Committee begins review of cost analysis for new hospital
The Memorial Hospital building committee is reviewing the long-awaited cost analysis report detailing construction price estimates associated with building a replacement facility.
The cost analysis looks at different sites including the hospital’s current location.
Committee chair Ron Danner said the committee is digesting the lengthy report, aiming to boil it down and summarize it for presentation to the TMH board of trustees later this month. Eventually, the board will engage the public in a dialogue about the site proposals.
“We will present the information to the board and decide how to disseminate it to the public,” Danner said.
The analysis report shows different costs for the sites even though it is assumed the same structure would be built at whatever site was chosen, Danner said. Some sites have utilities and some don’t. Some have road access issues, and some have added excavation costs for leveling the land. The report combines those factors to produce a summary.
At this phase in the process, TMH is working to coordinate all perspectives on the planned construction project. That begins with the building committee reviewing the cost analysis report, said community relations director Pam Thompson.
In the next steps, TMH officials hope to develop a feel for the community’s perspective through a public forum and a community survey, Thompson said. The survey process will have to be approved by the board. Then TMH will contract with a firm to conduct telephone surveys of Craig residents to get an accurate idea about how the community at large wants to proceed.
Some community members weighed in last year, imploring the board to look beyond the current site as it considers the location of a new facility. The uproar came at a time when the board was pursuing plans to secure financing from the Department of Housing and Urban Development (HUD) for the construction of the hospital at the existing site.
The result has been that the replacement hospital slated for construction beginning in summer 2003 has been delayed considerably.
But both Danner and Thompson said the seemingly disappointing delay has been worthwhile.
“What we’re doing now is very productive,” Danner said, alluding to the investigations of the five proposed sites. “We have answers to questions we didn’t have before.”
The combination of research and community input will help to allay fears that the decision was made too hastily.
After the research and public scrutiny, “We will know we made the right decision,” Thompson said.
While the board and the community and the raw data about site costs have their place, Danner said, “The government is going to have a significant role in the decision of what the hospital will look like.”
There may be an ideal site that is cost-prohibitive, Danner said. And since most of the money for the replacement hospital will come from HUD funding, the agency may turn out to be a bigger player than the board and the community and the construction cost data show. In a sense, HUD has veto power.
But Danner said the board is putting together the required components for a project of this scale.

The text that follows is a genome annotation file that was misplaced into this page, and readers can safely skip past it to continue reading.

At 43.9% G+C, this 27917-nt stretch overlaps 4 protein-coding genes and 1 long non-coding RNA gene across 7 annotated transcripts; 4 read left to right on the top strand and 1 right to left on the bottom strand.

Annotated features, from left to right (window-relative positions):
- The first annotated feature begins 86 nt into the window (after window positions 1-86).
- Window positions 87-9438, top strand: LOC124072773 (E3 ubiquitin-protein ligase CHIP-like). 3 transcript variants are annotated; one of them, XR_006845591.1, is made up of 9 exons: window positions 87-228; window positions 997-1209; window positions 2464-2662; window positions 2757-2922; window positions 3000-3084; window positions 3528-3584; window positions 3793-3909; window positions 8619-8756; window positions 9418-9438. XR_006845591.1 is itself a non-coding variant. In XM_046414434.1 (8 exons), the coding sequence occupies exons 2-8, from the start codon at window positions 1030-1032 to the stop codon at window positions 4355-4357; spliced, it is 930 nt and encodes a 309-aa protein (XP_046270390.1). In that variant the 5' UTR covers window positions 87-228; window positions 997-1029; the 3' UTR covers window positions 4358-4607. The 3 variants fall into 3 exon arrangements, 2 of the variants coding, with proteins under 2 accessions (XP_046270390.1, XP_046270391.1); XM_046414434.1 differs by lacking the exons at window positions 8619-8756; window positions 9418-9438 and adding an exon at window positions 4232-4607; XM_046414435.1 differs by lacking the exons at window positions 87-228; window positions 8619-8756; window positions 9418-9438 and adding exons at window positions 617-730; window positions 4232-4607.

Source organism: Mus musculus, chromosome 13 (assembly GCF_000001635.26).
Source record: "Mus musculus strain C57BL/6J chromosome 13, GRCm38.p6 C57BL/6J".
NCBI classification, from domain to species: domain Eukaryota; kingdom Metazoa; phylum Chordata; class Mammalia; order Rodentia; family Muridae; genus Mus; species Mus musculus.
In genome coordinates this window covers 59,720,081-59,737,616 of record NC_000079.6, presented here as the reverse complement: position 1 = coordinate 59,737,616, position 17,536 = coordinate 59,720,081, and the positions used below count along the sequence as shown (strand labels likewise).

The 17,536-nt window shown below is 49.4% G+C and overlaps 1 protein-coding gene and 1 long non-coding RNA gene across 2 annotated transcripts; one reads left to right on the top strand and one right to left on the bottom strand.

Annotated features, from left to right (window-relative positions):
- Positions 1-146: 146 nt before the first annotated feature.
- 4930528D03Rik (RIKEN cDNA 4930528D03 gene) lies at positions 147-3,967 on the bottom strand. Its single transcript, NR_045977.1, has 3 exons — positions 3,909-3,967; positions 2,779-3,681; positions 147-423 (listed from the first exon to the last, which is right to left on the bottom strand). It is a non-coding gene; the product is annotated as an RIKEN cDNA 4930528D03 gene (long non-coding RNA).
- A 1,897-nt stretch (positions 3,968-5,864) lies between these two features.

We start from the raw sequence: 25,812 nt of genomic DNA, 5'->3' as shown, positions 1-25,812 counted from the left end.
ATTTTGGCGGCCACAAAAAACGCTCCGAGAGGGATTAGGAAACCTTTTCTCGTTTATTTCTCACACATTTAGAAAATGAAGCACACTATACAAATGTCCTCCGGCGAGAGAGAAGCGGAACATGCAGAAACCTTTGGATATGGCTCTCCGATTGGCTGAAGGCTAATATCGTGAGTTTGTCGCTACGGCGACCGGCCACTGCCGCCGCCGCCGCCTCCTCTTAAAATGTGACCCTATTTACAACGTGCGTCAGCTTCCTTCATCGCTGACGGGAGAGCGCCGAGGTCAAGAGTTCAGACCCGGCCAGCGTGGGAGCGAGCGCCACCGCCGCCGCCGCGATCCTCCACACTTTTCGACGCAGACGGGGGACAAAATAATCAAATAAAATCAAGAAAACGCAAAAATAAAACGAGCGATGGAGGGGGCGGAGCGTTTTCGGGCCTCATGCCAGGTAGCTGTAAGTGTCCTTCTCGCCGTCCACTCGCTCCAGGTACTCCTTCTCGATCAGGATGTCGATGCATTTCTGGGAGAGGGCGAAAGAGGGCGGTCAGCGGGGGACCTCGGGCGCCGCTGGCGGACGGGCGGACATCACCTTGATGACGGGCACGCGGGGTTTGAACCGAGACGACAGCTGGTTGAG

“You have to go about these things in steps,” Danner said. “The next big factor that could overrule everything, is, ‘What can we afford?'” Danner said.
The hospital’s financial slump this year has raised questions about how much debt service it can support.
In a letter to the board of trustees in late August, Hospital Administrator Randy Phelps wrote, “What continues to be a worrisome part of the business picture is our disappointing performance financially this year in the face of pretty nice patient service volumes.”
TMH continues to leave personnel vacancies unfilled except when the position is “vitally important” to patient services, Phelps wrote.
The administrator praised managers and department heads for picking up extra shifts and making do with available personnel. These efforts, Phelps wrote, are indicative of a “spirit” that will “win the day,” fostering a financial turn-around.
Another component of the financial picture will be the funds raised by The Memorial Hospital Foundation. But without architectural renderings of the proposed building and, in the absence of a firm decision about the building’s site, the foundation has decided to discontinue its capital campaign for now, Thompson said.
To date, the foundation has raised more than $300,000 for the new hospital. Its goal is $2 million in grants and community contributions.
Until plans for the proposed construction are more solidified, Thompson said the foundation will focus instead on raising money for services and equipment for the existing hospital.
The shifted focus will be beneficial, Thompson said, in that it will show the community that the foundation is still working actively to help the hospital and, in turn, the community.
Also, upgraded equipment secured as a result of the foundation’s grant-writing efforts will be transferred to the new site when it becomes operational. In a sense, the foundation is still working to benefit the new hospital by improving resources at TMH that can easily be turned over to the replacement facility.
Thompson assured donors that contributions they’ve already made to the foundation will remain designated for the new building and will accrue interest as plans continue.
“We don’t want people to think we were spending their money on other things,” Thompson said.
Minutes from a recent foundation board meeting indicate the foundation will write letters to current donors explaining the foundation’s activities and the reasons for suspending the campaign.
Jeremy Browning can be reached at 824-7031 or email@example.com.
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